SciELO - Scientific Electronic Library Online

vol.61 issue239Health risks and recommendations on handling nanoparticles at workplacesWinmedtrad utility to know the smoking addiction prevalence in a reference hospital author indexsubject indexarticles search
Home Pagealphabetic serial listing  

Services on Demand




Related links

  • On index processCited by Google
  • Have no similar articlesSimilars in SciELO
  • On index processSimilars in Google


Medicina y Seguridad del Trabajo

On-line version ISSN 1989-7790Print version ISSN 0465-546X


HERNAN, Alfonso José et al. Beneficial effects of regular physical activity motivated at work on blood pressure and lipid status. Med. segur. trab. [online]. 2015, vol.61, n.239, pp.162-171. ISSN 1989-7790.

Introduction: Physical inactivity is increasing considerably in the modern society and may lead to adverse health effects. Physical exercise motivated at work could be a health promotion and preventive intervention at work with short and long-term benefits. Therefore it is important to document its physiological effects. Material and methods: This cross-sectional study represents the first part of a prospective study where 121 road workers, maintenance and office (42 women and 79 men) participated in a motivational program for physical activity. Background data and level of physical activity were collected by a questionnaire. Body mass index (BMI), Maximal oxygen uptake, blood pressure, and blood samples (lipids, C-reactive protein and glycosylated hemoglobin) were obtained. Linear regression analysis was performed to study associations between the study variables with the inclusion of confounding variables. Results: A more favorable lipid status, BMI values, and lower blood pressure were found among women. Regular physical activity more than twice a week was associated with lower levels of total cholesterol (p = 0,013 twice a week; p = 0,025 more than 4 times a week), and low density lipoprotein (LDL) (p = 0,015 twice a week; p = 0,022 more than 4 times a week). Diastolic blood pressure (dBP) was lower in the group who reported regular physical activity at least four times a week (p = 0,026). The effect of regular physical activity on dBP was more evident in men than in women (p = 0,01). The intensity of self-reported physical activity was associated with the measured levels of maximal oxygen uptake. Conclusion: Exercise several times a week was associated with a more favorable lipid status and lower blood pressure compared to lower weekly activity. The intensity of self-reported physical activity was associated to the measured levels of maximal oxygen uptake.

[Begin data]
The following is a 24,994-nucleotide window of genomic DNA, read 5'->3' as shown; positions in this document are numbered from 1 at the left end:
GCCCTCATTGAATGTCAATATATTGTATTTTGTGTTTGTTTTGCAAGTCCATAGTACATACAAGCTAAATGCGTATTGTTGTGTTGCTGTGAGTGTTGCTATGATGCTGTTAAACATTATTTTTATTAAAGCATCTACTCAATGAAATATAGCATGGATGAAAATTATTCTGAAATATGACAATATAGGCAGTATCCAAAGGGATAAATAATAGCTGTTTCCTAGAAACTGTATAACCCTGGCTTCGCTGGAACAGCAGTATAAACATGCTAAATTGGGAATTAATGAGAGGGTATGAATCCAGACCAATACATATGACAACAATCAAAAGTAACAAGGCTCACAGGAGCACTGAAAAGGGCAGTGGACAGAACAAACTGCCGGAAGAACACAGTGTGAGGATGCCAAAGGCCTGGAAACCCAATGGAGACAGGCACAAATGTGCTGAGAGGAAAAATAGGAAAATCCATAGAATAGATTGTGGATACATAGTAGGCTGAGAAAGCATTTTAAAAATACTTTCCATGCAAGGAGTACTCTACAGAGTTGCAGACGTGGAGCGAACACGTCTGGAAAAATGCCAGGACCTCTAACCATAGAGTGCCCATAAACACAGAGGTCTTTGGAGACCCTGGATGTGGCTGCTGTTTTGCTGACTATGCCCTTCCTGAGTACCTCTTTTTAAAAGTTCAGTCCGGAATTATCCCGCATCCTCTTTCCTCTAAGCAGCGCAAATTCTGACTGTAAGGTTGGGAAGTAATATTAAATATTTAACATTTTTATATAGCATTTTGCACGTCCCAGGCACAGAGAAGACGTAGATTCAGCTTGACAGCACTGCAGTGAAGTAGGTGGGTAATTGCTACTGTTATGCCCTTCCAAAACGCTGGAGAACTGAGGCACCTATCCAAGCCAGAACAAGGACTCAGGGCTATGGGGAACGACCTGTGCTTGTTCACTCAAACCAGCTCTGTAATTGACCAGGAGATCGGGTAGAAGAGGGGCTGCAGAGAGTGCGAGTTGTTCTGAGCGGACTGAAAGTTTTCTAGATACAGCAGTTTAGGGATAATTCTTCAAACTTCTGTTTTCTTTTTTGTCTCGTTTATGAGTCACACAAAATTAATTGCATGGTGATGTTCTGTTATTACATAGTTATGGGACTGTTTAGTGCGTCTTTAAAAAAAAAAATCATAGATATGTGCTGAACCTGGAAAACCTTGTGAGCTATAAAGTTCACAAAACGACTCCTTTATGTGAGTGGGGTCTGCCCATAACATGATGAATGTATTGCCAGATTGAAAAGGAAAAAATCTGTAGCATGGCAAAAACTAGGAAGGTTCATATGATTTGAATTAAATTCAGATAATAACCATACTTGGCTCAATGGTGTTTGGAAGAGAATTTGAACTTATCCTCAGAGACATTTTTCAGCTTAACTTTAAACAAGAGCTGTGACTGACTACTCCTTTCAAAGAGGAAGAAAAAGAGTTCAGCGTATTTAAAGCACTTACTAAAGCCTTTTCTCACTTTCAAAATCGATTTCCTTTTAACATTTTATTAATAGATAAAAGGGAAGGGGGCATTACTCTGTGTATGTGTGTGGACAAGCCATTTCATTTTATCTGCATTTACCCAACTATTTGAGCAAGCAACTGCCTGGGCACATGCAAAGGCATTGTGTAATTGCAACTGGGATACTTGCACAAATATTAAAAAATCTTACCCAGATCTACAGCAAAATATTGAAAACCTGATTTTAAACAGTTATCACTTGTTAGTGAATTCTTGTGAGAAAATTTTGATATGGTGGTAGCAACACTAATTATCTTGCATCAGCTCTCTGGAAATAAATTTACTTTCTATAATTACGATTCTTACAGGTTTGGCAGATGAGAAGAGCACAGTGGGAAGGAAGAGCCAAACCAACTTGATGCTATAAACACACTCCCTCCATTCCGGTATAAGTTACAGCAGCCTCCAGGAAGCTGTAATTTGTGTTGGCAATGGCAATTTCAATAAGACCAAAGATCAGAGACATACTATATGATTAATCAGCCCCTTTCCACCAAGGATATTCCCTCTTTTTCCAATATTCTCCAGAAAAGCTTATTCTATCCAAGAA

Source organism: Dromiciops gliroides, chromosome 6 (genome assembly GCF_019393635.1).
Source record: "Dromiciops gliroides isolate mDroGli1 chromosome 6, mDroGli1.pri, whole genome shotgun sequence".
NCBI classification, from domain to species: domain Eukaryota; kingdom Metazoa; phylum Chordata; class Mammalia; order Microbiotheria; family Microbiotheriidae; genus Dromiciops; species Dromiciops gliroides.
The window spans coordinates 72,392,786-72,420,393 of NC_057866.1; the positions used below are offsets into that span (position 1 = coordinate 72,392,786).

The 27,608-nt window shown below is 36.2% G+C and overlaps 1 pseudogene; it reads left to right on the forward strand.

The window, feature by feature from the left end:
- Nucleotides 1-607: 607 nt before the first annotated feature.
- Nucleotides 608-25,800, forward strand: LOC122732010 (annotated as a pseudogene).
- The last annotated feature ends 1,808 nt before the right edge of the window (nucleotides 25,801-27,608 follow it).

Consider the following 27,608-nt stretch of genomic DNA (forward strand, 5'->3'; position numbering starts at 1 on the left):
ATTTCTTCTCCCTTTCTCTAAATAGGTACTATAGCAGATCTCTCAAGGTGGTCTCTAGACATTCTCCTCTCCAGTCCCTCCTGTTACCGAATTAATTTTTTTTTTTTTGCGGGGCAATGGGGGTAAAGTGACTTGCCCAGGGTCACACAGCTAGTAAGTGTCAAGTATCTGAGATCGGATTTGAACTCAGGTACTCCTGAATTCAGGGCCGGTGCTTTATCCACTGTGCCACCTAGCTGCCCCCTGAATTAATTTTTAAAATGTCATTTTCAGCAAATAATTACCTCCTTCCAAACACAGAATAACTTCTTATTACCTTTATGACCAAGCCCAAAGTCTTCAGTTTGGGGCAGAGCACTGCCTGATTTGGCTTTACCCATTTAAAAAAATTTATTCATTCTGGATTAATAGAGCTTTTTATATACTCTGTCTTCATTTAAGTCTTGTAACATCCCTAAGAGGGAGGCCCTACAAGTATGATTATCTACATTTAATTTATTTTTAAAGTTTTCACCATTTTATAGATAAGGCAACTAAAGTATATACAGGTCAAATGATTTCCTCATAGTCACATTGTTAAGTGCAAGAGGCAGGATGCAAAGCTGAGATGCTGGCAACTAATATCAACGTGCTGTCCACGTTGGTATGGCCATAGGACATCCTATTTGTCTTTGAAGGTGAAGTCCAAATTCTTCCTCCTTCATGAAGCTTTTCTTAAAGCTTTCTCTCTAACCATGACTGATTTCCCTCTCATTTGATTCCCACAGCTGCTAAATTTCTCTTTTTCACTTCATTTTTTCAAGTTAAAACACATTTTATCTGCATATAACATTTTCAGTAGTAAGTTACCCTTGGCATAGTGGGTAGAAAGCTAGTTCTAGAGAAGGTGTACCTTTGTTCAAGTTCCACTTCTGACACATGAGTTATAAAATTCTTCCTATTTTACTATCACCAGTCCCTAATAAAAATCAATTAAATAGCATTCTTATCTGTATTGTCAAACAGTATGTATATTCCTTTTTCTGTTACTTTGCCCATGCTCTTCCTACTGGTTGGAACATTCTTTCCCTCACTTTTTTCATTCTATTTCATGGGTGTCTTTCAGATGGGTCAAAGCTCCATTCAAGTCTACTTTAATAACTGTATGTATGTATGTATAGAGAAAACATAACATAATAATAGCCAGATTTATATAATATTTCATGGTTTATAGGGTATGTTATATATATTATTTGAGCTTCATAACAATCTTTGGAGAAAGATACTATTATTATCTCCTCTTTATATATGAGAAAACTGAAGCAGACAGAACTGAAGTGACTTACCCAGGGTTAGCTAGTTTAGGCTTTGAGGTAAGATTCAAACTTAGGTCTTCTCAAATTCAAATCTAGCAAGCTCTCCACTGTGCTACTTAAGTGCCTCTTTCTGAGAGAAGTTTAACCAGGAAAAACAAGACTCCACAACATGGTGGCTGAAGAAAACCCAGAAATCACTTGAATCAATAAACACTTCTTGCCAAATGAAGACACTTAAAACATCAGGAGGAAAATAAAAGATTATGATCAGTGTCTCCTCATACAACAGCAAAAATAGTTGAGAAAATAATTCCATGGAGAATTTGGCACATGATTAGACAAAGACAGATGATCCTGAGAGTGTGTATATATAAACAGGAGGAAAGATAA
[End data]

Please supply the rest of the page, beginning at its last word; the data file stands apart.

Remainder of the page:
Keywords : Work motivated physical activity; cardiovascular health maximal oxygen uptake; blood lipids; blood pressure; health promotion at work; work.

        · abstract in Spanish     · text in Spanish     · Spanish ( pdf )


Creative Commons License All the contents of this journal, except where otherwise noted, is licensed under a Creative Commons Attribution License